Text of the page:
White Rabbits: Live Last Night
There was a simple lesson to be learned from Tuesday night's White Rabbits show at the Rock and Roll Hotel: A little extra percussion goes a long way.
Almost every song the Brooklyn six-piece indie-rock band played during its sharp, succinct 50-minute set featured a little extra banging, whether it was bashing on a floor tom or shaking a tambourine or maracas. The insistent pounding helped establish a strong foundation. The songs rarely worked up to a frenzy, staying in fourth gear instead of accelerating to full-on rock mode. But that teetering on the edge gave standouts such as "Percussion Gun" and "Right Where They Left" a welcome tension. The lack of a big payoff was more rewarding than the expected release.
(Read the rest of the review after the jump.)
Singer Stephen Patterson spent most of the set seated at a keyboard, and his playing there was also of a percussive nature; it was more repetitive plinking than rolling melodies. His smoky croon suggested a less over-the-top version of the Walkmen's Hamilton Leithauser, and the Rabbits shared that band's sense of understated dynamics. Spoon was another obvious reference point, as both band's make rhythm a focal point of their sound. (Spoon's Britt Daniel produced the Rabbits' latest album, "It's Frightening.")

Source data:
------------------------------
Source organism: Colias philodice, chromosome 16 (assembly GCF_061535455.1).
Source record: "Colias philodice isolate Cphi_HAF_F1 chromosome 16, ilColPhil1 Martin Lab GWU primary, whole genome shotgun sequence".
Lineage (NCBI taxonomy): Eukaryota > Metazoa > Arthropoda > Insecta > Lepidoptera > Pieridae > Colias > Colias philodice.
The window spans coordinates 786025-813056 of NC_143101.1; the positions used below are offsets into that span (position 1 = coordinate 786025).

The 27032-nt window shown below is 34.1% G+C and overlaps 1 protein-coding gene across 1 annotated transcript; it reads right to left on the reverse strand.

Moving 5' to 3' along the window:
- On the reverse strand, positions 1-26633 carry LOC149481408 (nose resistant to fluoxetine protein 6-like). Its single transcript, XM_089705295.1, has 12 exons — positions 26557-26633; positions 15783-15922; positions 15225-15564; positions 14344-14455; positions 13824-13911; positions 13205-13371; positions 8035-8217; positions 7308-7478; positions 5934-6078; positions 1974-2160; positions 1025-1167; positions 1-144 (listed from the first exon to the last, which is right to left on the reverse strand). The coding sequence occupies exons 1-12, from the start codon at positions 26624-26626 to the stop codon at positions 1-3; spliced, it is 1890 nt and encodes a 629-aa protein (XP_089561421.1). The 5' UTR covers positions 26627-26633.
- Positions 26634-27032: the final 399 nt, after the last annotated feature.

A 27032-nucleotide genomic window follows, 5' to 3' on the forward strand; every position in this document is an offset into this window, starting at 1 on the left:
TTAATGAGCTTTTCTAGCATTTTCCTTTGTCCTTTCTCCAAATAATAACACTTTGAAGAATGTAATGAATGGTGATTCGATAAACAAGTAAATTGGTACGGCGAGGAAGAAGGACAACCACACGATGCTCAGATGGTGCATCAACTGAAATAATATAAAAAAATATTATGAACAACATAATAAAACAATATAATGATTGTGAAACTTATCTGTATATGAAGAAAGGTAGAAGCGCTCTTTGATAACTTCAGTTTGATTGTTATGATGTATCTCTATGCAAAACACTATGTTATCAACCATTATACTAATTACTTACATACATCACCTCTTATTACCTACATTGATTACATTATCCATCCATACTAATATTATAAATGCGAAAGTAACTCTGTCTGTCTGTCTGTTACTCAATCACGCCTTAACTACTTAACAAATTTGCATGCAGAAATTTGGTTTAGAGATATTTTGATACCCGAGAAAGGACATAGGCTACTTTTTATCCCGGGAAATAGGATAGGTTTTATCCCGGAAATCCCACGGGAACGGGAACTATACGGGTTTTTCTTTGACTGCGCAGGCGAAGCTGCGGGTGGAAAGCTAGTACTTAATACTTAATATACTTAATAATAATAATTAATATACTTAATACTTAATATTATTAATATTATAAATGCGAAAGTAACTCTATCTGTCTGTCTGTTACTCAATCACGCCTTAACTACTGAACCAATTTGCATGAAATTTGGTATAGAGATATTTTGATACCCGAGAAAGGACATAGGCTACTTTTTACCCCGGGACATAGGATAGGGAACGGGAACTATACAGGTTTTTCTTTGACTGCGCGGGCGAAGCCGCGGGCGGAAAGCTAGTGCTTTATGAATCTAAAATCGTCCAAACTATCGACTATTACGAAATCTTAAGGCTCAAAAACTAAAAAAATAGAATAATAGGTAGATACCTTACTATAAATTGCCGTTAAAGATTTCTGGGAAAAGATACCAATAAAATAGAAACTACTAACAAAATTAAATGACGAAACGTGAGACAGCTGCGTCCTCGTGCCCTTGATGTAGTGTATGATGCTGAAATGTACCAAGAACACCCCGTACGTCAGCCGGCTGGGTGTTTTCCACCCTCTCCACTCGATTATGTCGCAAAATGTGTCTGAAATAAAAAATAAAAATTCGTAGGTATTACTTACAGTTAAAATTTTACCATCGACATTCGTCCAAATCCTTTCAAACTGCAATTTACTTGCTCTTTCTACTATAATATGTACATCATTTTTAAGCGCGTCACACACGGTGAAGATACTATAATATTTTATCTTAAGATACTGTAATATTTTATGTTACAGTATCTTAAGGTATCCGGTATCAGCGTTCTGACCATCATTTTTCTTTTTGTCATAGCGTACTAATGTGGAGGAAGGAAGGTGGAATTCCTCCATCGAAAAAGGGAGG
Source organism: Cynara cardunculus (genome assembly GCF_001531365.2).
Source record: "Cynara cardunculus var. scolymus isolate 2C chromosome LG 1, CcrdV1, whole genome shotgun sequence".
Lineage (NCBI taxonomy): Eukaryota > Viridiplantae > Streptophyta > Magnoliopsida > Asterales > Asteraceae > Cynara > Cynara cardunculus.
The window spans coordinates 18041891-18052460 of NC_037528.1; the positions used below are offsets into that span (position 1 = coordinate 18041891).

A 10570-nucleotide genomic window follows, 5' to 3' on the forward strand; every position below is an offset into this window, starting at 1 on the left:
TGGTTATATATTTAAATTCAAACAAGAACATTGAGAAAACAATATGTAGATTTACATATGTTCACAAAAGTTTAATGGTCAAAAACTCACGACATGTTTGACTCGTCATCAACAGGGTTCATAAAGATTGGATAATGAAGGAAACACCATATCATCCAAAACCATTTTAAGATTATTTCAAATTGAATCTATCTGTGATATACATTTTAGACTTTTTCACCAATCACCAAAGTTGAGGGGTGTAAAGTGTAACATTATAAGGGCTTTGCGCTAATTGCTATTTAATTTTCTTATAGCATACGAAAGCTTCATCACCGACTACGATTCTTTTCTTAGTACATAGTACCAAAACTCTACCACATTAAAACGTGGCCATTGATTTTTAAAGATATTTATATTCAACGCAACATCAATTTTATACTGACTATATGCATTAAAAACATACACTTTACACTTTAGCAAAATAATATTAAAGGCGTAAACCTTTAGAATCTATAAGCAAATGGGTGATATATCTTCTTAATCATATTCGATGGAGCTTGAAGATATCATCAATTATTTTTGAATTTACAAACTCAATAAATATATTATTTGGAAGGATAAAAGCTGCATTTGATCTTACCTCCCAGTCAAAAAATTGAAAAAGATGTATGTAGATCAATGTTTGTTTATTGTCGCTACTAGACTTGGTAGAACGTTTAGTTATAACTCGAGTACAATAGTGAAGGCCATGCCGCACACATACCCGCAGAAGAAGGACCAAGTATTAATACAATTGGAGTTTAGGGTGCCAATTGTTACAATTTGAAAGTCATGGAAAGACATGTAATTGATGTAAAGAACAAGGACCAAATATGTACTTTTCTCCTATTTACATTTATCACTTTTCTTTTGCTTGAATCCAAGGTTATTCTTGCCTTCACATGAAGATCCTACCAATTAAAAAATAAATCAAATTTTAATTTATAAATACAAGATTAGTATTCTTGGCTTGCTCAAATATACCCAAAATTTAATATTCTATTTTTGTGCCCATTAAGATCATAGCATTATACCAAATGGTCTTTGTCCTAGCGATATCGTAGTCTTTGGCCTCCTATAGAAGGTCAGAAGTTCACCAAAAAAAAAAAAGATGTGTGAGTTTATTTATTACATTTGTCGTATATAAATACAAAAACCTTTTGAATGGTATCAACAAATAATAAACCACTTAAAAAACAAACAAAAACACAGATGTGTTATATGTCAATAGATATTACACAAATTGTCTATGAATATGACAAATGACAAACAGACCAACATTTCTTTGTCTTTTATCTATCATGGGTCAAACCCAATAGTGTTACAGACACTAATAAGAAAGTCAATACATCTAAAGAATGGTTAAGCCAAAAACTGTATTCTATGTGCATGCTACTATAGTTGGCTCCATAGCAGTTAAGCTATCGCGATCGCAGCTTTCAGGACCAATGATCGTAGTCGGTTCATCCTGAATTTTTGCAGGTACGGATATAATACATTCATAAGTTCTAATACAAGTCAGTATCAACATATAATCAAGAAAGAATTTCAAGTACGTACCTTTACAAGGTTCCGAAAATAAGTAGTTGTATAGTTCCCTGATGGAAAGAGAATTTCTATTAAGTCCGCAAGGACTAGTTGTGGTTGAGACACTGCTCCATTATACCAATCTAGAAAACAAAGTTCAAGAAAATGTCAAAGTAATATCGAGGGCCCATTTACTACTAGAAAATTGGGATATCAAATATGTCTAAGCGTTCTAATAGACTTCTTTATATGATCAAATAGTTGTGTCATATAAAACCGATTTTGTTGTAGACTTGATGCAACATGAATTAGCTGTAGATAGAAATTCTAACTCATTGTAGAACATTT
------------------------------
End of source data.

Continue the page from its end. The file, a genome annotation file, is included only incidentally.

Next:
There was nothing ornate or elaborate about the Rabbits' performance. Compared to current buzz bands from its borough, the simple use of a second drummer is positively quaint. The songs grooved along, one seamlessly into the other. If the band gives off an air of detached cool on record -- sometimes more "detached" than "cool" -- that wasn't the case on Tuesday. It was all about the beat and that was enough to make the show a winner.
By David Malitz |
June 3, 2009; 2:48 PM ET
Live Last Night
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